The Sandman: Overture: This is likely to be a touch controversial because I'm aware of just how influential and respected and important Sandman is in the world of graphic novels and how loved Neil Gaiman is (see the introduction to this article). As a general rule, I am a fan of Gaiman's fiction. I think he is an excellent writer, whether he is writing short stories or novels for adults, children, and all ages in between. Some of those novels and stories don't quite hit for me in the same way they do with others, but that's okay, right? Sandman, along with Watchmen, is generally the elephant in the room when discussions of the best comic books ever are taking place. They always have to be in the conversation, but it becomes boring if they're always overwhelming the conversation. But, here's the thing: I don't really like Sandman. I finished the full run out of some sense of obligation so I would have a better idea of what it is all about, but except for the occasional mini story arc, I didn't much enjoy or appreciate the book.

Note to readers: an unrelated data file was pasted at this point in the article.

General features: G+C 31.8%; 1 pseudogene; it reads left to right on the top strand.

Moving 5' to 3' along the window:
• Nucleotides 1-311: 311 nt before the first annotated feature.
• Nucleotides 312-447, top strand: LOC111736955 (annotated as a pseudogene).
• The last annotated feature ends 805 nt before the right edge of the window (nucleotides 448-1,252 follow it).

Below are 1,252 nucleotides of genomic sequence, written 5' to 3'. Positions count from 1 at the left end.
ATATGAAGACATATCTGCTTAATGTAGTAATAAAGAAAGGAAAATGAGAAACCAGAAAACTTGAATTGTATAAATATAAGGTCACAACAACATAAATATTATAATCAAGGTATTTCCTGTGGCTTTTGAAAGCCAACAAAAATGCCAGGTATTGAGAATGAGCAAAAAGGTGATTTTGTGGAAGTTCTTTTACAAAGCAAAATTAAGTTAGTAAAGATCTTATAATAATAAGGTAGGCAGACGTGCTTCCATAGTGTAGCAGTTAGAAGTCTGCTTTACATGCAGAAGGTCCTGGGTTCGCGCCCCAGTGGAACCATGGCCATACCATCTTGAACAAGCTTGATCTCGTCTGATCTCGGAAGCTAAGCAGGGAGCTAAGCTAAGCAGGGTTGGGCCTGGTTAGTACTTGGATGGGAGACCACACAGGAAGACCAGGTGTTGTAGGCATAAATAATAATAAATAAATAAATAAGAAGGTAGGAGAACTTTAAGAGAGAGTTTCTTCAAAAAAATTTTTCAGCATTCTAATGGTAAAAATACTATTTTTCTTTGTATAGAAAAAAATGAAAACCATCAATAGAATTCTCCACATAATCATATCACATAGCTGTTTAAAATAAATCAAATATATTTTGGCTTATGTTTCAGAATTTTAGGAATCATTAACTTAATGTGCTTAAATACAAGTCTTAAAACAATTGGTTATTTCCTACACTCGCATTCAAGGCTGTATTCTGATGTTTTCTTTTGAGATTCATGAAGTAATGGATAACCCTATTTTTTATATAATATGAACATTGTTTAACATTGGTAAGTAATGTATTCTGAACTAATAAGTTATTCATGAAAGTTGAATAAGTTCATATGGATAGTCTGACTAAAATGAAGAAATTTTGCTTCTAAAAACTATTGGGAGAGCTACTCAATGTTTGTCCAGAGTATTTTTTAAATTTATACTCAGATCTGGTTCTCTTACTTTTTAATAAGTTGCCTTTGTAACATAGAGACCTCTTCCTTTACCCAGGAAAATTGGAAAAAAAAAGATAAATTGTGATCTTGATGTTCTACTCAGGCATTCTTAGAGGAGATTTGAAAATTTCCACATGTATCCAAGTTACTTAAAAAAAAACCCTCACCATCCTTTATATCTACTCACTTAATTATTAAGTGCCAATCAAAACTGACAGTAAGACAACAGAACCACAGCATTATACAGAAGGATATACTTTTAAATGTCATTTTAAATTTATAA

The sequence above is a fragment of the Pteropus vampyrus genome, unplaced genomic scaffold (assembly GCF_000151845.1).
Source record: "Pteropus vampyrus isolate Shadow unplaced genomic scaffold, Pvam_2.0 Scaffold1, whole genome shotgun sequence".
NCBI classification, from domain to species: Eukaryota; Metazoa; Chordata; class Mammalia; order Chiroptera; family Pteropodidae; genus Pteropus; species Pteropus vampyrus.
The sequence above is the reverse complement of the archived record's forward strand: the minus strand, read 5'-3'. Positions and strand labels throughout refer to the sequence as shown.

This is a long introduction to talking about Sandman: Overture, which is a prequel to the Sandman series, running up to the point where he was captured by a human - which we know from the first issue of Sandman. I appreciated the six issues of Overture just about as much as I did the original run of Sandman, which is to say that I recognize that fans of Sandman will probably love it, but I am not the audience for the book. I can't say that simply because I did not appreciate the book that it is something I would place below No Award on my ballot because I don't think it is inherently bad and it might actually be good, I just know that it is inherently not for me.